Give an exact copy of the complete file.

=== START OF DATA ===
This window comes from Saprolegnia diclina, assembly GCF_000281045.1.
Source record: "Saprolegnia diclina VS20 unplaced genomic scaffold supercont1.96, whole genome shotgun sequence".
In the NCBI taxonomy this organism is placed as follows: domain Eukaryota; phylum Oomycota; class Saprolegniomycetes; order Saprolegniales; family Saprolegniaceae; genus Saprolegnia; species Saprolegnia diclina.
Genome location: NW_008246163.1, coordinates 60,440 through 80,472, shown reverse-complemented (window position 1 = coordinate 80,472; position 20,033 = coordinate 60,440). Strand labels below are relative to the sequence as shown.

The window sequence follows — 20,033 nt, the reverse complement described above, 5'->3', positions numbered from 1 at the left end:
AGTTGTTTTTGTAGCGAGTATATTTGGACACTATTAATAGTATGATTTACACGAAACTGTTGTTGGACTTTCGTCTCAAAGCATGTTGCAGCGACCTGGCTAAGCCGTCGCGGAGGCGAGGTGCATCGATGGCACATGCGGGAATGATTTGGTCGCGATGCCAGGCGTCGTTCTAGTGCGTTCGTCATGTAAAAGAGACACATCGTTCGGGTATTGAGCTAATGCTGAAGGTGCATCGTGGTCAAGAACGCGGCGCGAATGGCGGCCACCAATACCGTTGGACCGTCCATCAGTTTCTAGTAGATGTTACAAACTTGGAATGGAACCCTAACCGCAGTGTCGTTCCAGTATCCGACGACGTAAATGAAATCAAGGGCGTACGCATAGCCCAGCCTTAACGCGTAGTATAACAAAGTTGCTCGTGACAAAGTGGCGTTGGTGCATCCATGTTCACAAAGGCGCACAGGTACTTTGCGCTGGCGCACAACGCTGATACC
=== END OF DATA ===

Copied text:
This window comes from Saprolegnia diclina, assembly GCF_000281045.1.
Source record: "Saprolegnia diclina VS20 unplaced genomic scaffold supercont1.96, whole genome shotgun sequence".
In the NCBI taxonomy this organism is placed as follows: domain Eukaryota; phylum Oomycota; class Saprolegniomycetes; order Saprolegniales; family Saprolegniaceae; genus Saprolegnia; species Saprolegnia diclina.
Genome location: NW_008246163.1, coordinates 60,440 through 80,472, shown reverse-complemented (window position 1 = coordinate 80,472; position 20,033 = coordinate 60,440). Strand labels below are relative to the sequence as shown.

The window sequence follows — 20,033 nt, the reverse complement described above, 5'->3', positions numbered from 1 at the left end:
AGTTGTTTTTGTAGCGAGTATATTTGGACACTATTAATAGTATGATTTACACGAAACTGTTGTTGGACTTTCGTCTCAAAGCATGTTGCAGCGACCTGGCTAAGCCGTCGCGGAGGCGAGGTGCATCGATGGCACATGCGGGAATGATTTGGTCGCGATGCCAGGCGTCGTTCTAGTGCGTTCGTCATGTAAAAGAGACACATCGTTCGGGTATTGAGCTAATGCTGAAGGTGCATCGTGGTCAAGAACGCGGCGCGAATGGCGGCCACCAATACCGTTGGACCGTCCATCAGTTTCTAGTAGATGTTACAAACTTGGAATGGAACCCTAACCGCAGTGTCGTTCCAGTATCCGACGACGTAAATGAAATCAAGGGCGTACGCATAGCCCAGCCTTAACGCGTAGTATAACAAAGTTGCTCGTGACAAAGTGGCGTTGGTGCATCCATGTTCACAAAGGCGCACAGGTACTTTGCGCTGGCGCACAACGCTGATACC